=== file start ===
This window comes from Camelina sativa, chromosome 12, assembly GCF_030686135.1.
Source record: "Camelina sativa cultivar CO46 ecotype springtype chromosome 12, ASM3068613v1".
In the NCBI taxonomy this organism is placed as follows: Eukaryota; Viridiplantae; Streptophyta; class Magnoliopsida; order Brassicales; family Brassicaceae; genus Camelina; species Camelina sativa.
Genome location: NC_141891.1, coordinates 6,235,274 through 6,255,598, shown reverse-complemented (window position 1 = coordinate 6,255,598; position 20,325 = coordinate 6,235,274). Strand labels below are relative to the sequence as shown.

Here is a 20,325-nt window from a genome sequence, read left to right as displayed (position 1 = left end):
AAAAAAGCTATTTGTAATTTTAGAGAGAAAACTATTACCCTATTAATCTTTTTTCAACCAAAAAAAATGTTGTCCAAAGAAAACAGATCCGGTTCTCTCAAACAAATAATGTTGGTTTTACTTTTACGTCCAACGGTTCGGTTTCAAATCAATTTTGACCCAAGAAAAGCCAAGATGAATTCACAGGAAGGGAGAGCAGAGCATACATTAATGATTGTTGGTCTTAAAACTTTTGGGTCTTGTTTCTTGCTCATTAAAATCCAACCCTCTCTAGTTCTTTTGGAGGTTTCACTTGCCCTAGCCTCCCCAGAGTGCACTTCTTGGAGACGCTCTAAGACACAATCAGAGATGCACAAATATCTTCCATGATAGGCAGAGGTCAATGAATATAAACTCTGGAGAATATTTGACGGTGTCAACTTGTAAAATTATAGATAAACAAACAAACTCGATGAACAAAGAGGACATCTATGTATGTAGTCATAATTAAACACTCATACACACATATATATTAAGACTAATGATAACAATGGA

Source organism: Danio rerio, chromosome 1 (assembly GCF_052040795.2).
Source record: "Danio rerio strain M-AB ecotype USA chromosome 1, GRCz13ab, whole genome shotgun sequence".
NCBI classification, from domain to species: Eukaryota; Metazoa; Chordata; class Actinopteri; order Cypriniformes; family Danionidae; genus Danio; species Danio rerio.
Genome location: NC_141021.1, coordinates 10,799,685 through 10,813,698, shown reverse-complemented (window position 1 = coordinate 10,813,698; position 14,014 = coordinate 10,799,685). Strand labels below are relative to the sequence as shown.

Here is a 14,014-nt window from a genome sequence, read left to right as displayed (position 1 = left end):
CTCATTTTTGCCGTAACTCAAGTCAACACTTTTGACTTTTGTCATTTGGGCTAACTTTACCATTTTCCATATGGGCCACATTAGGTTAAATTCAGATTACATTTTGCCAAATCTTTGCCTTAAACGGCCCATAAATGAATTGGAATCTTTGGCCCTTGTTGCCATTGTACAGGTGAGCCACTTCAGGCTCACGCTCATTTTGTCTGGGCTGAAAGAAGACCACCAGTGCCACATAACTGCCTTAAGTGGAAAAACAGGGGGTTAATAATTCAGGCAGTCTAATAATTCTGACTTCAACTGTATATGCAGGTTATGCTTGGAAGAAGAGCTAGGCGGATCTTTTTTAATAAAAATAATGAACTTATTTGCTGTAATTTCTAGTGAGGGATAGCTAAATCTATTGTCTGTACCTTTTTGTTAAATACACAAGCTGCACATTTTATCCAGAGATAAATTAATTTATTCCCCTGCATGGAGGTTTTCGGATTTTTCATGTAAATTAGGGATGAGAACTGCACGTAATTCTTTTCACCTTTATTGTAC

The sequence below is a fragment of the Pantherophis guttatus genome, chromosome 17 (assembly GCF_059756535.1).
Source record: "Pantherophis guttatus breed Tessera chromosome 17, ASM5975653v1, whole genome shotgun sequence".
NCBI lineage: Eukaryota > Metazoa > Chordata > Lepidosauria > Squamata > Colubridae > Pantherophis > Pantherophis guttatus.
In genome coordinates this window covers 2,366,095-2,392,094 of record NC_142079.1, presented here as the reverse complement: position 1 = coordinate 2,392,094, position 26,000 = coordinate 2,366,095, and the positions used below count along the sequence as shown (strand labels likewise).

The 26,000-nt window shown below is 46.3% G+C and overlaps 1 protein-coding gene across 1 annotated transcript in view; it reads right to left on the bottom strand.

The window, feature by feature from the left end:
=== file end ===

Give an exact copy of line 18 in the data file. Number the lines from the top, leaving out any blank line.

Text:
The window, feature by feature from the left end: